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|Run to Failure (RTF)
is a maintenance
strategy or replacement
policy, which is sometimes also called “Fit and Forget”.
An intentional strategy whereby no maintenance tasks are
performed on an asset.
The only "planned
maintenance" on the asset is corrective maintenance
after the asset has suffered a failure.
This is a very common approach to the maintenance of components which have the following attributes:
Listed below are some of the variations on RTF:
Some assets may be valid candidates for an RTF strategy, particularly if the asset is:
The following assets may sometimes fall into this category:
Evaluation and Management Principles
This approach is best suited to an owner group with the following attributes:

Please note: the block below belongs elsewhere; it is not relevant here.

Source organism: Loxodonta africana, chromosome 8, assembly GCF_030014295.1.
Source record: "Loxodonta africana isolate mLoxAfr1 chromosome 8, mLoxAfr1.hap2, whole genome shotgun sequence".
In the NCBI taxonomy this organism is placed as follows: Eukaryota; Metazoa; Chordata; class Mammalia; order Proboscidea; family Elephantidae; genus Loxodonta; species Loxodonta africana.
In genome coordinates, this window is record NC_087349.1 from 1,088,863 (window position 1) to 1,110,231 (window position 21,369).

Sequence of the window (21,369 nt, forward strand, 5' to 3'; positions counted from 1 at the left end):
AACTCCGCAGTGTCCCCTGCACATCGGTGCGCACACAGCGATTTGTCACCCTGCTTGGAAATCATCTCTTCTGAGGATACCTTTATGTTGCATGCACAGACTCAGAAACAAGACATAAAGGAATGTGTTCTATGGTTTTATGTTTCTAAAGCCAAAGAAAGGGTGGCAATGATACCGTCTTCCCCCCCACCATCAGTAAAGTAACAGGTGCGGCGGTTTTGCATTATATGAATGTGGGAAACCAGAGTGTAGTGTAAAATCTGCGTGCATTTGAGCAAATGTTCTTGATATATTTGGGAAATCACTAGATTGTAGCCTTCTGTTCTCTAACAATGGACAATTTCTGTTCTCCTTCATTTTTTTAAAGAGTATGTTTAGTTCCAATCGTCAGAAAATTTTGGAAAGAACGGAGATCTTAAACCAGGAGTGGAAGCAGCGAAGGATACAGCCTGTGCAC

Fig. Asset replacement policies must align to asset risk profiles in order to achieve optimization and satisfy ISO 55001 requirements.
Fig. A balanced asset replacement mix helps the organization to achieve optimization in conformity with ISO 55001 principles.
Fig. Run to Failure (RTF) amongst the network of alternative asset replacement policies.
Fig. Run to Failure (RTF) is one of the four principal maintenance philosophies.
Fig. The P-F interval illustrated with asphalt paving along the curve.
Fig. Illustration of a deterioration model for a roof system with distress metrics at different life stages.
Fig. Map of various asset replacement strategies.
Fig. I. Care is attempting to slow down or reserve the sands of time so that he can undo the deferred maintenance. A futile but valiant attempt.
Fig. Recirculating pumps are sometimes a suitable candidate for a run to failure approach.
Fig. Blistering in a polyurethane roof assembly.
Fig. I. Care spins the wheel of misfortune to determine the consequences of deferred maintenance.
Fig. Decision tree on RTF.
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